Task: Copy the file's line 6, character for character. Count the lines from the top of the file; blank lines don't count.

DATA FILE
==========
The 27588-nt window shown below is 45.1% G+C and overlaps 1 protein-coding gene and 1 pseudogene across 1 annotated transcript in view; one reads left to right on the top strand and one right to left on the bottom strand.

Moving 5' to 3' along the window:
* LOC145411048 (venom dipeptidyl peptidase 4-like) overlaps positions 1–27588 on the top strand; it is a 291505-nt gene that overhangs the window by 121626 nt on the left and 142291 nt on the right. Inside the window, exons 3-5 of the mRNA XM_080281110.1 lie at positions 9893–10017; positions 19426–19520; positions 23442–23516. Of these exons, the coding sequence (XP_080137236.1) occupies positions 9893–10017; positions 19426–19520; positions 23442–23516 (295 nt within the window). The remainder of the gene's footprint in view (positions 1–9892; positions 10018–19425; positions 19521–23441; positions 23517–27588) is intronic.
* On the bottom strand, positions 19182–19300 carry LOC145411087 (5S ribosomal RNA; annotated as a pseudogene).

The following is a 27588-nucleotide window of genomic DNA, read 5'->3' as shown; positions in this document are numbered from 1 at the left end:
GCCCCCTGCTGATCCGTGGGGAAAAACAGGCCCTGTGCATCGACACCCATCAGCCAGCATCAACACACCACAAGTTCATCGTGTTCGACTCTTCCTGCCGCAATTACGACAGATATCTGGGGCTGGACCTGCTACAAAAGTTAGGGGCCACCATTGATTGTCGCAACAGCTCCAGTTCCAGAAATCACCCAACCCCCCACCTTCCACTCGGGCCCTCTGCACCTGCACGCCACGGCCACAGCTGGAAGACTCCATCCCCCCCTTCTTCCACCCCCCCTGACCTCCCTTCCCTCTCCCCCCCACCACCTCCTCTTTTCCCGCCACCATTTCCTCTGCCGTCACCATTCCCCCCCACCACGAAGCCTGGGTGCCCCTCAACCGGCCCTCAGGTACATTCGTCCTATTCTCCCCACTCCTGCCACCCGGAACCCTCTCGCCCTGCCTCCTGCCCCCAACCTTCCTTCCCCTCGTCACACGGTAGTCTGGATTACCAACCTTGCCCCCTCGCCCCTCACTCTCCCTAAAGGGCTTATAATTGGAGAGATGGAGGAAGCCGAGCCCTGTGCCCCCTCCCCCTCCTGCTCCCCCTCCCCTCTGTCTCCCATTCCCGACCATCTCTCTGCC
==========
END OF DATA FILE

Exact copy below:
GCCCCCTGCTGATCCGTGGGGAAAAACAGGCCCTGTGCATCGACACCCATCAGCCAGCATCAACACACCACAAGTTCATCGTGTTCGACTCTTCCTGCCGCAATTACGACAGATATCTGGGGCTGGACCTGCTACAAAAGTTAGGGGCCACCATTGATTGTCGCAACAGCTCCAGTTCCAGAAATCACCCAACCCCCCACCTTCCACTCGGGCCCTCTGCACCTGCACGCCACGGCCACAGCTGGAAGACTCCATCCCCCCCTTCTTCCACCCCCCCTGACCTCCCTTCCCTCTCCCCCCCACCACCTCCTCTTTTCCCGCCACCATTTCCTCTGCCGTCACCATTCCCCCCCACCACGAAGCCTGGGTGCCCCTCAACCGGCCCTCAGGTACATTCGTCCTATTCTCCCCACTCCTGCCACCCGGAACCCTCTCGCCCTGCCTCCTGCCCCCAACCTTCCTTCCCCTCGTCACACGGTAGTCTGGATTACCAACCTTGCCCCCTCGCCCCTCACTCTCCCTAAAGGGCTTATAATTGGAGAGATGGAGGAAGCCGAGCCCTGTGCCCCCTCCCCCTCCTGCTCCCCCTCCCCTCTGTCTCCCATTCCCGACCATCTCTCTGCC